Need: Union Parish, a rural county in Louisiana, was experiencing higher than average suicide rates among youth.
Intervention: Union General Hospital, a Critical Access Hospital, started a program to educate students grade 4 through 12 on the negative effects of bullying and how to model positive social behavior.
Results: The 3,000+ students trained have learned how to recognize, report, and react to bullying.
Louisianans ages 10 to 34, suicide is the third leading cause of
death. Suicide was
responsible for 704 deaths in 2019, putting Louisiana
slightly above the national average suicide rate.
In 2014, 12 youth suicide cases were reported in Union
Parish, Louisiana. Increasing bullying and suicide rates
were a growing concern noted in Community Health Needs
Assessments. Union General
Hospital, a Critical Access Hospital (CAH) in Union
Parish, Louisiana, was averaging 9 teen suicide attempts
per month. It was the suicide of a local fifth grade
bully victim that drove hospital administration to take
Together We Can Be Bully Free is a part of Union General
Hospital's Drug and Suicide Prevention Program. Because
bullying often starts in elementary school, the program
was originally created for younger students and has since
expanded to high schoolers. In 3 sessions a year,
parents, teachers, and students learn the dangers of
bullying and how to help students who are at risk of
committing suicide. Because
research indicates a strong link between the suicide
and bullying, it became the goal of the program to
educate, identify, and overcome physical, mental, and
Together We Can Be Bully Free holds 3 sessions per year
at participating schools. The planning team formulates
session content around issues students are facing
expressed by parents and teachers at school board
meetings. Topics covered by a mental health and
psychiatric nurse from Union General Hospital and a
detective from Crime Stoppers of Union Parish include:
Different types of bullying and their physical,
mental, and emotional effects
Reasons why someone might engage in bullying
Identifying the roles that bystanders and those who
participate in bullying
Modeling positive social behavior
How social media spreads bullying and escalates
Brainstorming student-initiated solutions to reduce
Creating concrete action plans in the classroom
Constructing social rules for behavior based upon
Personal testimonies from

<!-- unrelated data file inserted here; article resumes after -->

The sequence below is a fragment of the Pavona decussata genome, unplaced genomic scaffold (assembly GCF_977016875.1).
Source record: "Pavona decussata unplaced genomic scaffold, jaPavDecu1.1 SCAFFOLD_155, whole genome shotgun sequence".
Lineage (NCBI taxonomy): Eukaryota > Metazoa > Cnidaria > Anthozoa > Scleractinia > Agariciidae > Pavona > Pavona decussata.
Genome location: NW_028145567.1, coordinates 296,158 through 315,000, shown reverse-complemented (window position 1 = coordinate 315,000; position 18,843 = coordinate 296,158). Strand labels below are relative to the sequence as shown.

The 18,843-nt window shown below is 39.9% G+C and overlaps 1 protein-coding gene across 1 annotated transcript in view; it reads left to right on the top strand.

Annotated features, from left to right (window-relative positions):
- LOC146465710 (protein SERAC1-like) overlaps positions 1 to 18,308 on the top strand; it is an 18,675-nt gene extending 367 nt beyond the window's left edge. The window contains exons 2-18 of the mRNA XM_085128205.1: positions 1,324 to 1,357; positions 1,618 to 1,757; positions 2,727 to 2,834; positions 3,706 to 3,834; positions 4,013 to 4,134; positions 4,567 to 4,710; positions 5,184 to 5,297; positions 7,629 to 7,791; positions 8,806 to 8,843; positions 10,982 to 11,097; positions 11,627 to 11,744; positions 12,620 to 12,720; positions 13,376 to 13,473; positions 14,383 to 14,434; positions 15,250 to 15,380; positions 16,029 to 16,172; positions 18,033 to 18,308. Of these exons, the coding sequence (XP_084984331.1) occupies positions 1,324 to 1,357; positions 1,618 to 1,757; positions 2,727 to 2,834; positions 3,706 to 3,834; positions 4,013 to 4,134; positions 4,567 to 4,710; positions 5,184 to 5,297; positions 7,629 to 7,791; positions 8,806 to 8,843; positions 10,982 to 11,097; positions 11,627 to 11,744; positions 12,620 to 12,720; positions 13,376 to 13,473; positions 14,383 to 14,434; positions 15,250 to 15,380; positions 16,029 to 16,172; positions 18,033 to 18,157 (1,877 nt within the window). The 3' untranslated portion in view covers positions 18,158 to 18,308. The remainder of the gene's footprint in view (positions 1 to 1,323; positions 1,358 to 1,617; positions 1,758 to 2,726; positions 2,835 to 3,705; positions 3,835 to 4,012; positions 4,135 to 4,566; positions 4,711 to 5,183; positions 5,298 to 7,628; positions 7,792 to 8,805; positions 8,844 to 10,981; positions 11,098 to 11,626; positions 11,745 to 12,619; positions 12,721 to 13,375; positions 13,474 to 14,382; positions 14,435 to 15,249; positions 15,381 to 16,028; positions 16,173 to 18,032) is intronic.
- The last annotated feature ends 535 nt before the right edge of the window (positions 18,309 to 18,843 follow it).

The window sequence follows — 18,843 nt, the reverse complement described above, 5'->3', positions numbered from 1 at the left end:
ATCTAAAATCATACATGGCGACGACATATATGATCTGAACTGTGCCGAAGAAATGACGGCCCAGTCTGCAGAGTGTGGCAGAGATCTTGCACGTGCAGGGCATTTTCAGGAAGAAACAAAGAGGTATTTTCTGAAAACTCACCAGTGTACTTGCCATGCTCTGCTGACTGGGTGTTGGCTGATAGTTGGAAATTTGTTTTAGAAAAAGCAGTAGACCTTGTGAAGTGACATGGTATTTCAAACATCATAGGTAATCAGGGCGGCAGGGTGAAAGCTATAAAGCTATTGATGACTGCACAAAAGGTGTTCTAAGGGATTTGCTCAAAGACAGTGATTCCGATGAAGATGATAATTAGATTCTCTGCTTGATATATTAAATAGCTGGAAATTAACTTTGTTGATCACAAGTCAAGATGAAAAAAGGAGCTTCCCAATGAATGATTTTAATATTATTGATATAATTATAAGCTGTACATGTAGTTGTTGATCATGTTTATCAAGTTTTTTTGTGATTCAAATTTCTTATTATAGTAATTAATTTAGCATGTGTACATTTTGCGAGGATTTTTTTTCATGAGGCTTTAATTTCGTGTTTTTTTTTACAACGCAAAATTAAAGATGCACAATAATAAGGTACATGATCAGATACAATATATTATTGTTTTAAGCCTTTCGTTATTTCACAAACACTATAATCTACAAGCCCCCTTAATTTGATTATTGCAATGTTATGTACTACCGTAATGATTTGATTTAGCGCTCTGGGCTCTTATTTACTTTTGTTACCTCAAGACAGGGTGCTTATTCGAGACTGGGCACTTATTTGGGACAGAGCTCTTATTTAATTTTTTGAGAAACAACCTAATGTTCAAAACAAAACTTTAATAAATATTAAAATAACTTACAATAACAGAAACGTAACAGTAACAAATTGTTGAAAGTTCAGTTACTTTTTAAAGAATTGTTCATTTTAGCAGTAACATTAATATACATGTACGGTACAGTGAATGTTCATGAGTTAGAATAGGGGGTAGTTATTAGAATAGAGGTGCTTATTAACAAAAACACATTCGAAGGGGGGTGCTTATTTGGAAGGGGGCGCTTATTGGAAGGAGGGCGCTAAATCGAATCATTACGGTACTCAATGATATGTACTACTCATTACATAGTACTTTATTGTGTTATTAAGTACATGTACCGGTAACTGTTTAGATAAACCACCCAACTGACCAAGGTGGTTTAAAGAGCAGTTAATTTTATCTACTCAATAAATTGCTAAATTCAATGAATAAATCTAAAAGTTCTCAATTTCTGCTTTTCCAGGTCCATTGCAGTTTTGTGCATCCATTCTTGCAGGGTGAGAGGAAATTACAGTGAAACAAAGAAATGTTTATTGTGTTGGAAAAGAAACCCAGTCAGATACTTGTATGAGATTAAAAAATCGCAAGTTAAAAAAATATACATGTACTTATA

children who have addressed personal bully attacks
In addition to the sessions, the program also offers
referrals to local mental health providers for students
who need extra help.
Over 3,000 students have participated in the
anti-bullying program: 500 students the first year, 600
the second year, and over 1,900 the following years.
Students have learned how to recognize, report, and react
to bullying. As a result, reports of bullying incidents
to the Union Parish Sheriff's Office has decreased. The
number of suicide attempts has also decreased. Four
resource officers have also been assigned to partnering
schools to prevent and mediate bullying incidents.
Together We Can Be Bully Free received the 2014
Outstanding Rural Health Program of the Year Award from
the Louisiana Rural Health Association, for its
contribution to the healthcare system in Union Parish and
for its efforts in improving the quality of rural
healthcare through educational outreach efforts.
In 2015, the program was recognized as a "Program
of Promise" by Jackson Healthcare's National Hospital
Charitable Services Awards. It was selected from a pool
of 101 nominees as a high-impact community health program
and a model for replication.
One of the biggest challenges when first approaching
schools was hesitancy or denial that bullying was an
ongoing occurrence. Once the program explained their
intention, there was more receptivity. Educating
administrators and school staff on the reality of
bullying and its long-term effects has remained an
ongoing mission of the program.
When approached by school administrators about some of
the information presented (for example, stories about
suicide or effects of bullying), the program organizers
explain the importance of talking honestly with the kids
in order to prevent bullying and suicides.
To replicate this program, organizers suggest inviting
partners who have a stake in anti-bullying efforts.
Cultural diversity among the project's team has helped
build culturally relevant messages in order to reach all
demographics of children.
Provide age-appropriate material for the youth. Speak to
them at their level without sugar-coating the
information. Because students respond better to other
students teaching, engage the audience in demonstrations
and show videos that feature students.
When speaking of bullying, encourage the students to keep
their eyes forward and not embarrass the bullies in the
room by pointing to them. Include education about why
someone might be a bully (for example difficult
circumstances at home). Provide time for public
confession, a gesture that is the start of emotional
healing for many bullies.
After the presentation, allow time for students to
approach the leaders one-on-one, perpetrators and victims
alike. Invite the school counselor to be present as well.
The Together We Can Be Bully Free
brochure has more information about bullying and
Please contact the models and innovations contact directly for the most complete and current information
about this program. Summaries of models and innovations are provided by RHIhub for your convenience. The
programs described are not endorsed by RHIhub or by the Federal Office of Rural Health Policy. Each rural
community should consider whether a particular project or approach is a good match for their community’s
needs and capacity. While it is sometimes possible to adapt program components to match your resources, keep
in mind that changes to the program design may impact results.